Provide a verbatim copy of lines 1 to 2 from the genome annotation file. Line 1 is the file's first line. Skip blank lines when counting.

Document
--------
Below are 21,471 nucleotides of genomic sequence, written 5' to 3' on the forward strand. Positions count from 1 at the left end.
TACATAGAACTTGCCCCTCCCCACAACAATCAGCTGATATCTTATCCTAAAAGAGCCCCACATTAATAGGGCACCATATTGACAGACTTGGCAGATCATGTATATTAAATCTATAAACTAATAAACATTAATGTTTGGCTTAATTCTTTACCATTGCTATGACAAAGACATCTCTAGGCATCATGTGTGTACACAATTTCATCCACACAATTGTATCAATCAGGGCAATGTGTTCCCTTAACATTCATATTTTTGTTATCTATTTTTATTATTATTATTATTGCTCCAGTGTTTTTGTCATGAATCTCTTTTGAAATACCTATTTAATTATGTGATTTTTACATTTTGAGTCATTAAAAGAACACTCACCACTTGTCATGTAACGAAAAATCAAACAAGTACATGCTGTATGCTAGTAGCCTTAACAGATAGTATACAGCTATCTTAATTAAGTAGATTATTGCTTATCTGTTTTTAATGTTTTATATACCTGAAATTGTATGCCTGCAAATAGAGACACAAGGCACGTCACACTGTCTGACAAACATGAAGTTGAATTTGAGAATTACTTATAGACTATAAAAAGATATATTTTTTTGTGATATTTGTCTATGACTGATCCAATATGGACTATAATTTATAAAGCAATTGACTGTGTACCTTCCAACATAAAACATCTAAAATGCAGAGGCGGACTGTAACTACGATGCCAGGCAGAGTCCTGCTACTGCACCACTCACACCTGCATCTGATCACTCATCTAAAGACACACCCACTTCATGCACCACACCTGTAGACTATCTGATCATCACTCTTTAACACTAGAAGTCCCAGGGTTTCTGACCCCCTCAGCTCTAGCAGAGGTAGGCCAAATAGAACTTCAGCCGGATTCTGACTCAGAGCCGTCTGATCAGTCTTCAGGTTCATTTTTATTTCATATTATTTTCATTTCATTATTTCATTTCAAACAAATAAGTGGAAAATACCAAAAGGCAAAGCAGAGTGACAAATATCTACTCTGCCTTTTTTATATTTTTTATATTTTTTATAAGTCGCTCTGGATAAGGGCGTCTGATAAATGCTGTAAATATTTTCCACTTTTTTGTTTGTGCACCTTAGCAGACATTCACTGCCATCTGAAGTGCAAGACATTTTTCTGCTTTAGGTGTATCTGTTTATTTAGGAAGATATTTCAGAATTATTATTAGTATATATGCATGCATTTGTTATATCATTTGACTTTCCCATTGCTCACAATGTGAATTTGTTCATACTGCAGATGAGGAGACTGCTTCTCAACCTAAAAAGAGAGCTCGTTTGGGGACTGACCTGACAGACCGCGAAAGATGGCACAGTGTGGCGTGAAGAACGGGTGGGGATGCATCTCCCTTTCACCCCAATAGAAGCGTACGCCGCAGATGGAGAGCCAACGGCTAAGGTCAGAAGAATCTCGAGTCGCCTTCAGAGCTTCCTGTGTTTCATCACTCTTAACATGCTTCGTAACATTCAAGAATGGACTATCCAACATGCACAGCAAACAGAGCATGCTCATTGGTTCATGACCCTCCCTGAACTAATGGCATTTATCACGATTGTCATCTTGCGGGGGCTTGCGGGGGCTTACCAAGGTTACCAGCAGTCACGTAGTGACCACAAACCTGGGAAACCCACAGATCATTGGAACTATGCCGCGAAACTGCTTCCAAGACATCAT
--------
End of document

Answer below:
Below are 21,471 nucleotides of genomic sequence, written 5' to 3' on the forward strand. Positions count from 1 at the left end.
TACATAGAACTTGCCCCTCCCCACAACAATCAGCTGATATCTTATCCTAAAAGAGCCCCACATTAATAGGGCACCATATTGACAGACTTGGCAGATCATGTATATTAAATCTATAAACTAATAAACATTAATGTTTGGCTTAATTCTTTACCATTGCTATGACAAAGACATCTCTAGGCATCATGTGTGTACACAATTTCATCCACACAATTGTATCAATCAGGGCAATGTGTTCCCTTAACATTCATATTTTTGTTATCTATTTTTATTATTATTATTATTGCTCCAGTGTTTTTGTCATGAATCTCTTTTGAAATACCTATTTAATTATGTGATTTTTACATTTTGAGTCATTAAAAGAACACTCACCACTTGTCATGTAACGAAAAATCAAACAAGTACATGCTGTATGCTAGTAGCCTTAACAGATAGTATACAGCTATCTTAATTAAGTAGATTATTGCTTATCTGTTTTTAATGTTTTATATACCTGAAATTGTATGCCTGCAAATAGAGACACAAGGCACGTCACACTGTCTGACAAACATGAAGTTGAATTTGAGAATTACTTATAGACTATAAAAAGATATATTTTTTTGTGATATTTGTCTATGACTGATCCAATATGGACTATAATTTATAAAGCAATTGACTGTGTACCTTCCAACATAAAACATCTAAAATGCAGAGGCGGACTGTAACTACGATGCCAGGCAGAGTCCTGCTACTGCACCACTCACACCTGCATCTGATCACTCATCTAAAGACACACCCACTTCATGCACCACACCTGTAGACTATCTGATCATCACTCTTTAACACTAGAAGTCCCAGGGTTTCTGACCCCCTCAGCTCTAGCAGAGGTAGGCCAAATAGAACTTCAGCCGGATTCTGACTCAGAGCCGTCTGATCAGTCTTCAGGTTCATTTTTATTTCATATTATTTTCATTTCATTATTTCATTTCAAACAAATAAGTGGAAAATACCAAAAGGCAAAGCAGAGTGACAAATATCTACTCTGCCTTTTTTATATTTTTTATATTTTTTATAAGTCGCTCTGGATAAGGGCGTCTGATAAATGCTGTAAATATTTTCCACTTTTTTGTTTGTGCACCTTAGCAGACATTCACTGCCATCTGAAGTGCAAGACATTTTTCTGCTTTAGGTGTATCTGTTTATTTAGGAAGATATTTCAGAATTATTATTAGTATATATGCATGCATTTGTTATATCATTTGACTTTCCCATTGCTCACAATGTGAATTTGTTCATACTGCAGATGAGGAGACTGCTTCTCAACCTAAAAAGAGAGCTCGTTTGGGGACTGACCTGACAGACCGCGAAAGATGGCACAGTGTGGCGTGAAGAACGGGTGGGGATGCATCTCCCTTTCACCCCAATAGAAGCGTACGCCGCAGATGGAGAGCCAACGGCTAAGGTCAGAAGAATCTCGAGTCGCCTTCAGAGCTTCCTGTGTTTCATCACTCTTAACATGCTTCGTAACATTCAAGAATGGACTATCCAACATGCACAGCAAACAGAGCATGCTCATTGGTTCATGACCCTCCCTGAACTAATGGCATTTATCACGATTGTCATCTTGCGGGGGCTTGCGGGGGCTTACCAAGGTTACCAGCAGTCACGTAGTGACCACAAACCTGGGAAACCCACAGATCATTGGAACTATGCCGCGAAACTGCTTCCAAGACATCAT